Formal group photograph of the Supreme Court as it was been comprised on June 30, 2022 after Justice Ketanji Brown Jackson joined the Court. The Justices are posed in front of red velvet drapes and arranged by seniority, with five seated and four standing. Seated from left are Justices Sonia Sotomayor, Clarence Thomas, Chief Justice John G. Roberts, Jr., and Justices Samuel A. Alito and Elena Kagan. Standing from left are Justices Amy Coney Barrett, Neil M. Gorsuch, Brett M. Kavanaugh, and Ketanji Brown Jackson. Credit: Fred Schilling, Collection of the Supreme Court of the United States

By Rabbi Binyamin Silver, Esq.

In a landmark decision this past week, the Supreme Court issued a ruling with respect to criminal immunity for a president. Not surprisingly, the ruling was issued directly along party lines with the six conservative justices developing a logical framework for presidential immunity and the three liberal minded justices issuing a scathing dissent full of hyperbole and predictions of the demise of democracy.

Without reviewing the Court’s full analytical framework, I simply note that the majority of opinion is based on the notion that there is a strong public interest in providing the President with the maximum ability to deal fearlessly and impartially with the duties of his office and fear of criminal prosecution would have a chilling effect on the President’s ability to act. As Justice Roberts put it “the system of separated powers designed by the Framers has always demanded an energetic, independent Executive.”

In other words, the primary basis of absolute or presumed immunity is concern that if the President is forced to operate under fear of prosecution, he will not properly and freely carry out his duties.

Remarkably, under Jewish law, the top executive—the King, is also granted immunity. The Mishnah in Sanhedrin further elucidated by the Gemara (Daf 19) explains that the basis for the grant of immunity to the King is an episode that occurred with Yanai Hamelech. Yanai was summoned before the court by Shimon ben Shetach and out of fear, none of the Judges on the court would rule against Yanai. The story continues with Shimon ben Shetach asking G-d to exact vengeance upon the Judges for failing to faithfully carry out their judicial responsibilities. The story concludes with the Malach Gavriel making an appearance and killing all of the Judges. The Gemara then declares: at that time they determined that a king cannot judge or be judged.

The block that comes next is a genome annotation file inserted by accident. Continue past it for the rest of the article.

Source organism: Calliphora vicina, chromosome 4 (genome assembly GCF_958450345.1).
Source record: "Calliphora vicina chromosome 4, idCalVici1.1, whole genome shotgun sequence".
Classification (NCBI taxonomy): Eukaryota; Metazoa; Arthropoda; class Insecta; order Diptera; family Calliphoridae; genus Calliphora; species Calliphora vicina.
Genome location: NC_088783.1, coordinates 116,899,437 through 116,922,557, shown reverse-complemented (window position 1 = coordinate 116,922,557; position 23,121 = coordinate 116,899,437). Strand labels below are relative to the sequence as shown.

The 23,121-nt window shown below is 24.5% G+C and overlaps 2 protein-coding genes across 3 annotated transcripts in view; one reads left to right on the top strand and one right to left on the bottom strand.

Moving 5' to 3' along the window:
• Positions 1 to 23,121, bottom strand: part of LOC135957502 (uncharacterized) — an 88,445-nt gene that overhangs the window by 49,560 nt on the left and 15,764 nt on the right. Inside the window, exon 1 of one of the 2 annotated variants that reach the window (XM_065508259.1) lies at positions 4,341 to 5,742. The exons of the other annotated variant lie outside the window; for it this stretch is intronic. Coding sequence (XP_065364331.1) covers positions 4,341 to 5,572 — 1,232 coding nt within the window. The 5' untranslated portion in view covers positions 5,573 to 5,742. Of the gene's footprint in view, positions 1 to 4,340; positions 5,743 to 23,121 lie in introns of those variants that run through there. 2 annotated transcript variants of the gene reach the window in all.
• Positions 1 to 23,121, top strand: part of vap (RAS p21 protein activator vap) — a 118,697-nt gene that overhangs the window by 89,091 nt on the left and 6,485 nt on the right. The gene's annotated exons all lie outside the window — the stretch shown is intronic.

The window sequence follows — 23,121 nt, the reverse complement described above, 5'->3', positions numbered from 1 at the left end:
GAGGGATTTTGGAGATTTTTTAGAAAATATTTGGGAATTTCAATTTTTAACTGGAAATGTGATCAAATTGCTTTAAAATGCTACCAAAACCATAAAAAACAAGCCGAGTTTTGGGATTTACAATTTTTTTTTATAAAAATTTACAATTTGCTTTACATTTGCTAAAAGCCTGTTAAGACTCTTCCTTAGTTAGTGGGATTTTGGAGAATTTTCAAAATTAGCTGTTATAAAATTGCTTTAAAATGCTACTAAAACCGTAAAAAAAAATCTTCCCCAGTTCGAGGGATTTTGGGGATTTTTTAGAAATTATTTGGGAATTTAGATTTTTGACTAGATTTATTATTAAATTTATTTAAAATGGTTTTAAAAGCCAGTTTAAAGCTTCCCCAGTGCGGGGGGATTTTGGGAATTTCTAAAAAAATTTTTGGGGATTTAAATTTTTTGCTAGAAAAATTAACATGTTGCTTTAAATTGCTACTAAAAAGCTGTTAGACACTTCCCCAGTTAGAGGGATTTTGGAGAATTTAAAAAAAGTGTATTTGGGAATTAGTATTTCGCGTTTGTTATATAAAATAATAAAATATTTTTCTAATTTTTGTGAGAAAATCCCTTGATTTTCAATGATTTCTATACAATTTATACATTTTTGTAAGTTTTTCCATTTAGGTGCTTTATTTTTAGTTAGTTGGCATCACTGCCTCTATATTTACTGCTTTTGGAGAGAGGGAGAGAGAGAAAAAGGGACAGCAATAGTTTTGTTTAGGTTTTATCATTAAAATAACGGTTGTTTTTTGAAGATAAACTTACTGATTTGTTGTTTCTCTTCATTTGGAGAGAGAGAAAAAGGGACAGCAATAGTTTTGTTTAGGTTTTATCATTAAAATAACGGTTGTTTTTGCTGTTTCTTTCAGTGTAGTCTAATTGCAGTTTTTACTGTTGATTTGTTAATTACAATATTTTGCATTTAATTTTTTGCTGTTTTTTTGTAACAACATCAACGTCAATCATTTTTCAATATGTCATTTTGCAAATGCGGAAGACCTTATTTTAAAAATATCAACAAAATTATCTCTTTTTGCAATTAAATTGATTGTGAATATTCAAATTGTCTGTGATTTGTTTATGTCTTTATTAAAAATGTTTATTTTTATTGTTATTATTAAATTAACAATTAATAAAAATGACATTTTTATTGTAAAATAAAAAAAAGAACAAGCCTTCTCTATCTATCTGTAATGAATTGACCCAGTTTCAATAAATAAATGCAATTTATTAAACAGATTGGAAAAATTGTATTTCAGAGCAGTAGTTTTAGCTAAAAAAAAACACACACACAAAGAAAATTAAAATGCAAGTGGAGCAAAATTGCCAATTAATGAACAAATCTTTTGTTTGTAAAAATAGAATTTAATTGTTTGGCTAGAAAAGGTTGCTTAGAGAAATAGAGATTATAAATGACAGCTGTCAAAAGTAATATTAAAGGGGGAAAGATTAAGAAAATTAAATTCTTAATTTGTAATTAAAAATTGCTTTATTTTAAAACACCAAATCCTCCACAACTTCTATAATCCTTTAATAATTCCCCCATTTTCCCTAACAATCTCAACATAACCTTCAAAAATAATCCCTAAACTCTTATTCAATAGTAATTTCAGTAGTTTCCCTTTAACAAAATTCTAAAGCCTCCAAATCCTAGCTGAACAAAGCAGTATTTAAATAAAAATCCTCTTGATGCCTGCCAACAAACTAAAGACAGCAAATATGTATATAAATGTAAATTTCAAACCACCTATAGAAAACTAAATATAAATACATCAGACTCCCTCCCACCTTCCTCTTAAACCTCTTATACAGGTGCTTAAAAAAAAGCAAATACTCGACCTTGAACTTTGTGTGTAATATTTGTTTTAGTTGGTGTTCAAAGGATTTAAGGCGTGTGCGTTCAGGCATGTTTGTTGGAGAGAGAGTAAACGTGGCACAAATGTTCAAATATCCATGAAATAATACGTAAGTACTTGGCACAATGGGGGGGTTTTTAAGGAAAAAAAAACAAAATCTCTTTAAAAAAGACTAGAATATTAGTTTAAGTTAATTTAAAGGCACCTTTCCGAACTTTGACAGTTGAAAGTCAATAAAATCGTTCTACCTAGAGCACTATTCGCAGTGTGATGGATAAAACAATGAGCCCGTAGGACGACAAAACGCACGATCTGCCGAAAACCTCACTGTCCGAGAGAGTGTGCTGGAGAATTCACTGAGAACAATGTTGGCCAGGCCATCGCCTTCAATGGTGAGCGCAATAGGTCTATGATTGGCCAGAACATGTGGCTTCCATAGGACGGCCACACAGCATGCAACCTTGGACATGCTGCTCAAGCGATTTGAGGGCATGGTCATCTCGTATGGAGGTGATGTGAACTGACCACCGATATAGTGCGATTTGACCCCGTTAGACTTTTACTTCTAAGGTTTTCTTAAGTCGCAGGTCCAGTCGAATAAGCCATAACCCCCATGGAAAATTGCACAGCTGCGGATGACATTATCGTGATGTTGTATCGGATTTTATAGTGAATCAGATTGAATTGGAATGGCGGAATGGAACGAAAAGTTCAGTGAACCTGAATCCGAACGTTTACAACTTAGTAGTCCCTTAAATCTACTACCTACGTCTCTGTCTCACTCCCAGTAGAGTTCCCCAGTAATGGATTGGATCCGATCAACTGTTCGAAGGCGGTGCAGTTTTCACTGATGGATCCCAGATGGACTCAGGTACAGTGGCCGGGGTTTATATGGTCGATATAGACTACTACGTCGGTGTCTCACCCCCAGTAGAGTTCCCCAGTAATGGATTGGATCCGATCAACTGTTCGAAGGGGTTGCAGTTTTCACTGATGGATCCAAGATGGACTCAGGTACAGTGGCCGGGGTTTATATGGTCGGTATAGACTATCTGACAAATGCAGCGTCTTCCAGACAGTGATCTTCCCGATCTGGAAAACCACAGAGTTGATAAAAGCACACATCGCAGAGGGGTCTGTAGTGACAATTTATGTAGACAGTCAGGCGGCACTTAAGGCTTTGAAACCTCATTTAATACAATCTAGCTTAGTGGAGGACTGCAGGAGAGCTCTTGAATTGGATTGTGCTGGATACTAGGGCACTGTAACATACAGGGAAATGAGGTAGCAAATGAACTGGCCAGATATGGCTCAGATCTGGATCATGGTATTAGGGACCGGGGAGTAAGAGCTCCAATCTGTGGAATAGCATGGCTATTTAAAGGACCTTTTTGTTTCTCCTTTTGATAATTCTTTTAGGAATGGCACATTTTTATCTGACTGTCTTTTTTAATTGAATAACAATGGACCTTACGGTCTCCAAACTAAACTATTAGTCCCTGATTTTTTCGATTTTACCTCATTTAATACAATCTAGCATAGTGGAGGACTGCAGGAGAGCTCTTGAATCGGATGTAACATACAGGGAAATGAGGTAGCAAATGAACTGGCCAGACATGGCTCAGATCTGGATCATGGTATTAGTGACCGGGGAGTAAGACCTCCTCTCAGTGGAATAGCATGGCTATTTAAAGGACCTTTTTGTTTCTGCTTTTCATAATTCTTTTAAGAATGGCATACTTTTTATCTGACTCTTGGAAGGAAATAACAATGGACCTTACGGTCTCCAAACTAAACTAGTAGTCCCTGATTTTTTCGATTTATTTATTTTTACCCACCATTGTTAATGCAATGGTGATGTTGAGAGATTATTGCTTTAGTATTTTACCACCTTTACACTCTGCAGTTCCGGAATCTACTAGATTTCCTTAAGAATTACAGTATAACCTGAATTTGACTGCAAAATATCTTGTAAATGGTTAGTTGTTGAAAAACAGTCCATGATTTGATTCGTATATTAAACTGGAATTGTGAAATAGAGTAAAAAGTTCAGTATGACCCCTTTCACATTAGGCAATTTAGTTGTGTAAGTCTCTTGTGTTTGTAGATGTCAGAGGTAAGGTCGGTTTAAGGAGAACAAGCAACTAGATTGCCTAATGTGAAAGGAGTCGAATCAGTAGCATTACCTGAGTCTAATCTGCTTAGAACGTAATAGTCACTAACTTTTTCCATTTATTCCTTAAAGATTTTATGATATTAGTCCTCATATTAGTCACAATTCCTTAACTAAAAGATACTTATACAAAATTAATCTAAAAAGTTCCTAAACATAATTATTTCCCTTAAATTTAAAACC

Setting aside the intriguing tale, it emerges from the Gemara that the underlying basis for the grant of immunity to a King is fear that the judicial system will malfunction and be unwilling to convict or rule against the King. It is interesting to note, that this logic is the exact opposite of the Supreme Court’s logic.

The Supreme Court granted Presidential Immunity out of fear that the President would be constrained and ineffective in his responsibilities as chief executive; Whereas, the Gemara’s grant of Royal Immunity stems from the concern that the court would be constrained and ineffective in their responsibilities of rendering justice. Apparently, the Gemara was not bothered by the potential chilling effect prosecution may have on the King.

While the differing logic may be attributable to the substantial variation in powers vested in a King under a Monarchy system of government as opposed to the powers vested in a President under a Democracy and separation of powers system of government, perhaps we can suggest an alternate approach.

Perhaps, the Gemara did not entertain the concern of a chilling effect on the King because it was presumed to be axiomatic that a leader would lead without concern for self. Once upon a time leaders stood for something greater than themselves, and the notion of self-sacrifice was a central feature of leadership. History is replete with great generals that literally led their troops into battle, placing themselves first in harm’s way. Leaders of old understood that there is no room for selfish calculations, it is all about the Klal. Accordingly, there is no room for concern that fear of personal prosecution would somehow jeopardize the King’s ability to be an energetic and independent executive.

Alas, like many good old-fashioned qualities, genuine altruistic leadership has disintegrated. Thus, the Supreme Court’s argument of a potential chilling effect on the President, as sound as it may be, reflects the reality of our times—a time when self-interest dominates all areas of thinking, even for the most powerful man on planet earth. n

Rabbi Binyamin Silver, Esq. is the rabbi of the Young Israel of Long Beach, a picturesque and growing year-round community minutes from Far Rockaway and the Five Towns. Rabbi Silver may be reached at


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